Soil. Dirt. Earth.
It’s black where we live. I’ve also been personally acquainted with some that was a yellowish brown and some that was a rusty red.
On Tuesday evening Ken and I had a picnic. Under a waning fall sun in Lindenwood Park—stretched along the Fargo side of the Red River of the North—we walked over dirt from our car to a table.
The park was one of the areas under flood waters last spring. When we visited it shortly after the water receded, the area was gray and filled with debris brought in by angry water—a battle zone.
Now, to the west of us, a toddler took halting steps from the table to his grandma. On the east, a three-year-old played hide-and-seek with a frustrated mom wanting visual contact. Their sounds mingled with the breeze and birds. Trees are beginning to show color. Rich smells of decomposing plant-life tickled my nose.
Oh, I thought, God is good.
I enjoy our condo, but we’re on the second floor and our private access to the world is our deck. There I enjoy sounds and smells—and the strong North Dakota winds—but I don’t walk across ground.
I rarely walk across the ground as part of my daily life. When we go places, I stay on sidewalks. Connecting with dirt requires effort.
I had assumed all dirt was inorganic until I read about it on Wikipedia. It seems dirt contains organic materials as well.
That makes sense. While on our trip, we gathered with Ken’s family at the home of his sister and husband in Spokane. Byron gardens a plot that was part of a horse stable. The soil is rich, and we feasted on unblemished and perfectly ripened tomatoes the size of grapefruits. The ears of corn were complete—sweet, with kernels reaching to the tip and none of them missing. There was a great deal of organic material in the dirt producing those vegetables.
Dirt needs water to produce. We stopped in Havre, MT, for a picnic lunch on the way home. I expected something semi-arid like its surroundings. Instead, one city block featured well-watered grass—lush like the grass of my childhood in central Minnesota—freshly mowed—so thick we couldn’t see the dirt under it. The dirt across the street was of the yellowish brown variety.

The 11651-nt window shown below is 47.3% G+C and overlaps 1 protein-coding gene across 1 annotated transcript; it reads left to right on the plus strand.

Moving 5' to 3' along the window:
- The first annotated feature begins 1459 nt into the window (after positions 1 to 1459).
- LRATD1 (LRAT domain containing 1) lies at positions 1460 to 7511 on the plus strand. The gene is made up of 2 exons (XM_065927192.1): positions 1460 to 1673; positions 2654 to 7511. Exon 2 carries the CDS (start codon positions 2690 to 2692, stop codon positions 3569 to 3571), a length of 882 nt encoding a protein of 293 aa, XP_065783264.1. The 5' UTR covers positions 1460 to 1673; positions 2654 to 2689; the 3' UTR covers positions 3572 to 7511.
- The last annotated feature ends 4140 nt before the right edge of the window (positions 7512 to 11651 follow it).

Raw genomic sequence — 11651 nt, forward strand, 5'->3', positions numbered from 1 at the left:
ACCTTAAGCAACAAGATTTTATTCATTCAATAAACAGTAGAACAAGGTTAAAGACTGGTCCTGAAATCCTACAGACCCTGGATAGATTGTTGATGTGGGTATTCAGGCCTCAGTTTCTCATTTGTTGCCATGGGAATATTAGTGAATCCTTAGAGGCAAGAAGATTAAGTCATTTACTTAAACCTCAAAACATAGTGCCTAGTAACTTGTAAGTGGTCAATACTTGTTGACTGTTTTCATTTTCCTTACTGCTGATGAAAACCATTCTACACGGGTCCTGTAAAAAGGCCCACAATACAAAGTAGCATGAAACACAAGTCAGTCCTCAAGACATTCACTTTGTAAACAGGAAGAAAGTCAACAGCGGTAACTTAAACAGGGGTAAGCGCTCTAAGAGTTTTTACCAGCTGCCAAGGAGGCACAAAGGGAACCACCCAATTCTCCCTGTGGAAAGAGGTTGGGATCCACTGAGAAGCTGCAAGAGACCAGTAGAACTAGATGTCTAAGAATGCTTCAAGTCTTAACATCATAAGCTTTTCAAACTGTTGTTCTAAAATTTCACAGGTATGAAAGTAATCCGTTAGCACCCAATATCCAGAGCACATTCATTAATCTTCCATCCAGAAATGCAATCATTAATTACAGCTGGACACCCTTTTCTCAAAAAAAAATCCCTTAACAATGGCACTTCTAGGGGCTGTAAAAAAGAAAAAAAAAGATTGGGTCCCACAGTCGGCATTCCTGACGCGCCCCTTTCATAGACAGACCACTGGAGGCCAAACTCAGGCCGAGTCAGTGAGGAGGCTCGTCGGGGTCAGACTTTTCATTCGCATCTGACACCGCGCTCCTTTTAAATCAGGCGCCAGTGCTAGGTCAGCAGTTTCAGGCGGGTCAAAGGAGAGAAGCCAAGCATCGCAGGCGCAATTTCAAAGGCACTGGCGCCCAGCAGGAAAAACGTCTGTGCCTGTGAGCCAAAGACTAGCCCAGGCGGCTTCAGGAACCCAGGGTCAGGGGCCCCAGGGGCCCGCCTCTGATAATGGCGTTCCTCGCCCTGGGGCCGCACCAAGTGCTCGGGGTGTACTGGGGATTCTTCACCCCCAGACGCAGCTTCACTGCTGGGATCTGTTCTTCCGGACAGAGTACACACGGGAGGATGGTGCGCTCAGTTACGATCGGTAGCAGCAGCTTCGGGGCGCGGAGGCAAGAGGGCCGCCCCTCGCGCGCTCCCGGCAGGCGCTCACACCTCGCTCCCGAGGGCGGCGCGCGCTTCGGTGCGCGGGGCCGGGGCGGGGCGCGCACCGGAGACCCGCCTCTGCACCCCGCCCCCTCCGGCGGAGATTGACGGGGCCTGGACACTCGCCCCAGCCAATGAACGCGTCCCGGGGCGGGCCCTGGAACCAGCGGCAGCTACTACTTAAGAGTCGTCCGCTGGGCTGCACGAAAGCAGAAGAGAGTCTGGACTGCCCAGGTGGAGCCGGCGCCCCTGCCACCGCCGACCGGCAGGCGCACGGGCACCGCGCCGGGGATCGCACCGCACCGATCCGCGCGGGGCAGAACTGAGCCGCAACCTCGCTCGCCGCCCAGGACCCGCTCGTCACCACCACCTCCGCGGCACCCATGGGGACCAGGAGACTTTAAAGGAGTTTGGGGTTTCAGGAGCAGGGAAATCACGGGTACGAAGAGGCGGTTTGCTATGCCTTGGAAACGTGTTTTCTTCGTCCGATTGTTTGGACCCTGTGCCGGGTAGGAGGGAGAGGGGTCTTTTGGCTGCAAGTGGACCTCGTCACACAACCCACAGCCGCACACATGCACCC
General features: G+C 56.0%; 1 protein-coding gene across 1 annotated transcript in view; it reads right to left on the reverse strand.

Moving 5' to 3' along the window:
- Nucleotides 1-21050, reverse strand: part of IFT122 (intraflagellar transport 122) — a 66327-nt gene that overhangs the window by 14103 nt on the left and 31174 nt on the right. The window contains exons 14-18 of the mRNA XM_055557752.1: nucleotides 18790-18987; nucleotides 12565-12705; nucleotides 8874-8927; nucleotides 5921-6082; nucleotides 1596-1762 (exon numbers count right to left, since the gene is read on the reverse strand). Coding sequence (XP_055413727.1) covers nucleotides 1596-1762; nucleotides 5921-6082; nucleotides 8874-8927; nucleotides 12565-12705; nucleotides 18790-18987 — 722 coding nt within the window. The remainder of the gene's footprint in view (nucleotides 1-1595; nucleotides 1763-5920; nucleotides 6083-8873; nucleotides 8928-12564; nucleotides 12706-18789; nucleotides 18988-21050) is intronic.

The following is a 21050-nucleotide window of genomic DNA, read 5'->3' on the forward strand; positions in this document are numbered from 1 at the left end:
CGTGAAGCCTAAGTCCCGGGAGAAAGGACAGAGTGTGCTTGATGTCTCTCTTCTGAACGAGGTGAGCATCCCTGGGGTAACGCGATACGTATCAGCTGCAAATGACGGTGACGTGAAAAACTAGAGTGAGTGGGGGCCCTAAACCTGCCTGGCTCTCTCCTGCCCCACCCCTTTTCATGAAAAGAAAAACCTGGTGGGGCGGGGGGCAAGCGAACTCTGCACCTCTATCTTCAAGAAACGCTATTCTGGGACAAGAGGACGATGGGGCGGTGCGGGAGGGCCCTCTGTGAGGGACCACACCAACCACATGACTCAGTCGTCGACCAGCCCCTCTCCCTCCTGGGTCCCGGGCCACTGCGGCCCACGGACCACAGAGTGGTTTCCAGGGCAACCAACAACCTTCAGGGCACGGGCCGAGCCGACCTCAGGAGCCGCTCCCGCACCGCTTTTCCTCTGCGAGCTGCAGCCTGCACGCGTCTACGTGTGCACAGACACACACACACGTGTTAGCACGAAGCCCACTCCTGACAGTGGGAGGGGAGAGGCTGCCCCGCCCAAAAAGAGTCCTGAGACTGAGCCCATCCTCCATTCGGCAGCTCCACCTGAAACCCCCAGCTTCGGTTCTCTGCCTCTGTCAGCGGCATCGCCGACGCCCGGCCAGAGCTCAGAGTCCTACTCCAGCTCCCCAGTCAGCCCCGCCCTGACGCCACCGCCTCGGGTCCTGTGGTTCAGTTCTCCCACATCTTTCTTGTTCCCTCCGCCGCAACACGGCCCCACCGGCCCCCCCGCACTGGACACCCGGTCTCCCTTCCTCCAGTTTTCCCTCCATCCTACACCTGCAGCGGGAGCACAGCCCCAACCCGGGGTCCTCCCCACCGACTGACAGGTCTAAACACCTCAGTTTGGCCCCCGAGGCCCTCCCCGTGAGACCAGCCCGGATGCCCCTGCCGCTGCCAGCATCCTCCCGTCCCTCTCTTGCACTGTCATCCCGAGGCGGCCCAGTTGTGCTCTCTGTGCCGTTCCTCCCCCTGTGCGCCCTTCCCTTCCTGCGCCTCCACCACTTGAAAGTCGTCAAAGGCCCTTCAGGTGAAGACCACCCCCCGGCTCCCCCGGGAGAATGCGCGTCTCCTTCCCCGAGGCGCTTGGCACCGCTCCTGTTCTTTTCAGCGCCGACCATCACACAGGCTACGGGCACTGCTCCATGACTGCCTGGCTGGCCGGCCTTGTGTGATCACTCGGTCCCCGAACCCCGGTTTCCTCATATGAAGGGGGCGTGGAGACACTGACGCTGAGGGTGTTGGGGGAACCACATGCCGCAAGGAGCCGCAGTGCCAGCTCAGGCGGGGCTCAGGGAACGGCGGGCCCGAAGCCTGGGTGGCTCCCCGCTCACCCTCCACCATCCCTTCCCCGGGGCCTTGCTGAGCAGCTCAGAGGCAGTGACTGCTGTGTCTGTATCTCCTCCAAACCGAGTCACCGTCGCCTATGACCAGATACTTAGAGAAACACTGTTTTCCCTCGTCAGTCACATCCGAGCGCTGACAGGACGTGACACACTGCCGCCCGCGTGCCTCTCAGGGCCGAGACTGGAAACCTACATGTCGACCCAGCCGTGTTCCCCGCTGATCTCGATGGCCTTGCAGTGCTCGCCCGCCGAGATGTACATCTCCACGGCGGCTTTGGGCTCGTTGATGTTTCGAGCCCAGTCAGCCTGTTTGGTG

Back in Fargo, Lindenwood features manicured flower beds surrounded by grass that survives. But in June, grass planted to restore what was damaged by the flood was the fresh shade of green found only in new growth. All summer long traveling campers pitched their tents and parked their trailers on that grass. Did they know they were standing on soil redeemed by the sweat and tears of people willing to pay a price?
I read recently that our planet is not as solid as we might think. Disasters like earthquakes and volcanoes are not signs of destruction but signs of life. When the plates of soil that make up our planet’s outer layer stop grinding against each other—and when the core of our planet stops erupting its molten content—our planet and all the forms of life it sustains will die.
That brings a new perspective.
How much of this did Jesus understand during His earthly life? The Bible tells us He created the world and He holds it together by His Word. (Jn. 12:1-4; Heb. 3:3) He relinquished that knowledge—His omniscience—when He lived as a man.
But Jesus loved dirt and the things that grow in it. He used types of soil as a metaphor for types of people. He used seeds and grains as metaphors. And He used flowers as the image of artless beauty: Consider the lilies how they grow: they toil not, they spin not; and yet . . . Solomon in all his glory was not arranged like one of these. (Lk.12:27 KJV)
Flowers grow in dirt. As a layperson, I might have flashes of insight on dirt—soil—earth. Scientists know so much more.
God holds it all together.
8 years ago